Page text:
Decomposition of the total momentum in a linear dielectric into field and matter components

Michael E. Crenshaw

The long-standing resolution of the Abraham–Minkowski electromagnetic momentum controversy is predicated on a decomposition of the total momentum of a closed continuum electrodynamic system into separate field and matter components. Using a microscopic model of a simple linear dielectric, we derive Lagrangian equations of motion for the electric dipoles and show that the dielectric can be treated as a collection of stationary simple harmonic oscillators that are driven by the electric field and produce a polarization field in response. The macroscopic energy and momentum are defined in terms of the electric, magnetic, and polarization fields that travel through the dielectric together as a pulse of electromagnetic radiation. We conclude that both the macroscopic total energy and the macroscopic total momentum are entirely electromagnetic in nature for a simple linear dielectric in the absence of significant reflections.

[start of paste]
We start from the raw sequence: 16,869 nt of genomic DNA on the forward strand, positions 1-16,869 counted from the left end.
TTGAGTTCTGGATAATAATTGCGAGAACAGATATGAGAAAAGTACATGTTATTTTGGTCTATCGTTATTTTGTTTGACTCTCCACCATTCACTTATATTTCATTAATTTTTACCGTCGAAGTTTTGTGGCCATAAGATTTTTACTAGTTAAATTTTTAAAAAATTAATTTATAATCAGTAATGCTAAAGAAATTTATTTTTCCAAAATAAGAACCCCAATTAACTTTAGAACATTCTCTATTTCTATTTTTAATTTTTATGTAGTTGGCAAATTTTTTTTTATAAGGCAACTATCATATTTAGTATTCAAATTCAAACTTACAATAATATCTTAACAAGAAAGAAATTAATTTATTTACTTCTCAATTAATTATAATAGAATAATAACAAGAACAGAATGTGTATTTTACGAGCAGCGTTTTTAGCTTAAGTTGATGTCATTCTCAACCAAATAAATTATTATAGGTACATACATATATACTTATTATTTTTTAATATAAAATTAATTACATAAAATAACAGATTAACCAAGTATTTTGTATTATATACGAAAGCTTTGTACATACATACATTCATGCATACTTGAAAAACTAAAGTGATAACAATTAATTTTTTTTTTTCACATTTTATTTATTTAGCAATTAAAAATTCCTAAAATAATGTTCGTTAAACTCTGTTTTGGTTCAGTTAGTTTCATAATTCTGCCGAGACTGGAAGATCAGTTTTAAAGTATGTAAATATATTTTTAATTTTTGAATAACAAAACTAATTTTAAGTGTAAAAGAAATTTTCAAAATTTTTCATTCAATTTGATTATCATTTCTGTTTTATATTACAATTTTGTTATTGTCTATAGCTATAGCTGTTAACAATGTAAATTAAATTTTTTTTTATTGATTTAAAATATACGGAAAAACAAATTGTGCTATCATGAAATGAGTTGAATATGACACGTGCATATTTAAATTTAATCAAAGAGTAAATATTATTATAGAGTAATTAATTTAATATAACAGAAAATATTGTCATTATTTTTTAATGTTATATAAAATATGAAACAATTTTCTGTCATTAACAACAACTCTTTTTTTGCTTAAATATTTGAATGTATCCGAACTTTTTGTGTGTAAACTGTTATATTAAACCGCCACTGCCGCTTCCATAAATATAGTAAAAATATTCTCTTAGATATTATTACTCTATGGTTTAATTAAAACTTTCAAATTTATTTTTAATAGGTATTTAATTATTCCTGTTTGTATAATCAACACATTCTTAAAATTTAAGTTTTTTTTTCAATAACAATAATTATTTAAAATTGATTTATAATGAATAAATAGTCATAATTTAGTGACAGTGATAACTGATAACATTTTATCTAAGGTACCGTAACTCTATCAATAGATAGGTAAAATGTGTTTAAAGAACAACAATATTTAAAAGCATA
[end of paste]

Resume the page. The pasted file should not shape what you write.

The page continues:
Microrheological Characterization of Collagen Systems: From Molecular Solutions to Fibrillar Gels

Marjan Shayegan, Nancy R. Forde